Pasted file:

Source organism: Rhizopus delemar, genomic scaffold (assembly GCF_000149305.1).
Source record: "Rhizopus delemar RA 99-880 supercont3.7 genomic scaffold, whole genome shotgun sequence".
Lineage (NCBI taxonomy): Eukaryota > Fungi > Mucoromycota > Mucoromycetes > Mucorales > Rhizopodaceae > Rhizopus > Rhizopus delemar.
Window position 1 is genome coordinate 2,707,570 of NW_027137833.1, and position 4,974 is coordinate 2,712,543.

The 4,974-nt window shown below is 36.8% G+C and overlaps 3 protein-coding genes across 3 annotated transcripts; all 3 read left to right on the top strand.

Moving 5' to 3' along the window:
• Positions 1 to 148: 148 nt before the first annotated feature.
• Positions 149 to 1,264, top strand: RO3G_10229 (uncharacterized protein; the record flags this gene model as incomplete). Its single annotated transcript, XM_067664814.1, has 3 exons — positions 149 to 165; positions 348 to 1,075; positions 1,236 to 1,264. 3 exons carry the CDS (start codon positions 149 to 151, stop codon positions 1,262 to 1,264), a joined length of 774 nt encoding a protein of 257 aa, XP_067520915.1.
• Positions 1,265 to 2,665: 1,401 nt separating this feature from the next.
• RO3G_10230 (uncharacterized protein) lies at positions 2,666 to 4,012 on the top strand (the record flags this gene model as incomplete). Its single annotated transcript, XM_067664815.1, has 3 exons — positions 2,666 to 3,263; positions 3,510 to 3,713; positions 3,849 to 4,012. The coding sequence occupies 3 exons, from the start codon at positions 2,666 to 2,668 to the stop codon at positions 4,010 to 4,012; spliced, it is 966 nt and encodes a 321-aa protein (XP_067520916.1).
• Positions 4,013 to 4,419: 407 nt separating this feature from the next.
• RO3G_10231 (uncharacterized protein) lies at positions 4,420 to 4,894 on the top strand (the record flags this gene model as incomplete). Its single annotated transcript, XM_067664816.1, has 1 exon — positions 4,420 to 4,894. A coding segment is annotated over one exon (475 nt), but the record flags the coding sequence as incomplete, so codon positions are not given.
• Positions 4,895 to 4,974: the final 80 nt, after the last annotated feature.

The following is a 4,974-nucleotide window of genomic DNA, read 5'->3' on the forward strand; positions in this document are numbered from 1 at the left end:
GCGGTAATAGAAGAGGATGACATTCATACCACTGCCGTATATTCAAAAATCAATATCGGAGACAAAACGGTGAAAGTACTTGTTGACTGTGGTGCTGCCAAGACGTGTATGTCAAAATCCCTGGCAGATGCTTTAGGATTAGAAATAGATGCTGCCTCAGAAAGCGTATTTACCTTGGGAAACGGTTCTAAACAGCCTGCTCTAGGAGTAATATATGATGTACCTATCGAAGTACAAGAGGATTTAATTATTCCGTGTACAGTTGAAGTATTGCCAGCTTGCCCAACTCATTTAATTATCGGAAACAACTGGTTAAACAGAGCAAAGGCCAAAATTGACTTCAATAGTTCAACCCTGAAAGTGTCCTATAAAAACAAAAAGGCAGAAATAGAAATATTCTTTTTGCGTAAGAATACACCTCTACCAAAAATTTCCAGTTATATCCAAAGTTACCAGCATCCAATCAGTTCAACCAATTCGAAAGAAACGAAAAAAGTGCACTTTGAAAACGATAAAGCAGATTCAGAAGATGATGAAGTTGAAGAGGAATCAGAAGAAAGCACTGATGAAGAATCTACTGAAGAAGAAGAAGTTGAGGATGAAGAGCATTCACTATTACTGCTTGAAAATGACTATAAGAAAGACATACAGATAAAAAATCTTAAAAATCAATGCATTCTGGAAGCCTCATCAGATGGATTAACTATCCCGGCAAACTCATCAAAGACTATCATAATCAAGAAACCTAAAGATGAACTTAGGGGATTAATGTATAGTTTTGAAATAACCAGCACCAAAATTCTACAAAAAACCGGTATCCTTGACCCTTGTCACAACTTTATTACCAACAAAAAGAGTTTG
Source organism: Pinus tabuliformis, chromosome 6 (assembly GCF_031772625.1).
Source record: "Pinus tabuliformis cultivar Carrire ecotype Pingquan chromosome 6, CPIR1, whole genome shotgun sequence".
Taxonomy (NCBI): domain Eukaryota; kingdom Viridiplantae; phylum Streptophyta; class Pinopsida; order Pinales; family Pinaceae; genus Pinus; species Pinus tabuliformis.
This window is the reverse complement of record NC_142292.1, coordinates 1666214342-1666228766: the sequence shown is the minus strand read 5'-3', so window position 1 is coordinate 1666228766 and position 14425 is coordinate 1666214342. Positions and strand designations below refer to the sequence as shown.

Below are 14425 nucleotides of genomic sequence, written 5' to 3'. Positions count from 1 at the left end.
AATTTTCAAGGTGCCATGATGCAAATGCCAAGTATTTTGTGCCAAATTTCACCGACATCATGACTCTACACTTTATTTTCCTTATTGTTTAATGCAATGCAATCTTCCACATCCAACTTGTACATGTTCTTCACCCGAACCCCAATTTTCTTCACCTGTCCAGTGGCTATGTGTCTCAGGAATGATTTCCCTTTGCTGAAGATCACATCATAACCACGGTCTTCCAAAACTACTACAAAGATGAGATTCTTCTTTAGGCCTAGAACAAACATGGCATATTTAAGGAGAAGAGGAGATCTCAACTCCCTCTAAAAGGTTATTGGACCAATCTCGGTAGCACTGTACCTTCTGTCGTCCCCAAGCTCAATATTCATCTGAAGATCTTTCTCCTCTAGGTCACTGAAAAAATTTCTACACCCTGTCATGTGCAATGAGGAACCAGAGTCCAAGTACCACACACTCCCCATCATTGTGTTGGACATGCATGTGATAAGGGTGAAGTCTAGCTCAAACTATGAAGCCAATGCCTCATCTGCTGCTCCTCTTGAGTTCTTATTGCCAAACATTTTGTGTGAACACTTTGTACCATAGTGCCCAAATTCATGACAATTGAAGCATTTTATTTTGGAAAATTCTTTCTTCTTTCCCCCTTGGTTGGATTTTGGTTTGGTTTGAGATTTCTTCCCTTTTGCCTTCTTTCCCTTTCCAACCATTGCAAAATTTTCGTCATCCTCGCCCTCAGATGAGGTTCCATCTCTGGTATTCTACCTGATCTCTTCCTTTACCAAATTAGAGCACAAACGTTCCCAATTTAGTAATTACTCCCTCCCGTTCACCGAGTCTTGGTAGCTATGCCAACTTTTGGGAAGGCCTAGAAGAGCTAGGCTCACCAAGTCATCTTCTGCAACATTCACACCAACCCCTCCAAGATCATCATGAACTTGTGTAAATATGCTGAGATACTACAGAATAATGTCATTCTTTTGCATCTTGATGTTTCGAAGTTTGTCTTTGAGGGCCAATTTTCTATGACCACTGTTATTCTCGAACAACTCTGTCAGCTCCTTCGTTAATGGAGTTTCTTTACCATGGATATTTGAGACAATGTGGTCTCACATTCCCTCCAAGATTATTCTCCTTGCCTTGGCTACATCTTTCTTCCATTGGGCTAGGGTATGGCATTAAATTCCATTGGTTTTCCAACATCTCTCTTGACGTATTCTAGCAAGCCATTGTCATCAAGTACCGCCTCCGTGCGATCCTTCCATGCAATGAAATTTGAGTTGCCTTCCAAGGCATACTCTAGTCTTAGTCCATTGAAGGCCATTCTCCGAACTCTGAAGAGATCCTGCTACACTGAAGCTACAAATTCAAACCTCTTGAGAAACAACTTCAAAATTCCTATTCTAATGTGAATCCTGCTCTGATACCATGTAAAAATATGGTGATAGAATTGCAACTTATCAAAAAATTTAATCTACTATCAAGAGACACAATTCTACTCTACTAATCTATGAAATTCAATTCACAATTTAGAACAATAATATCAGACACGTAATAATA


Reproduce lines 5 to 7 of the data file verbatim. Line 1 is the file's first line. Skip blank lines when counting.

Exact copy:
The 4,974-nt window shown below is 36.8% G+C and overlaps 3 protein-coding genes across 3 annotated transcripts; all 3 read left to right on the top strand.

Moving 5' to 3' along the window:
• Positions 1 to 148: 148 nt before the first annotated feature.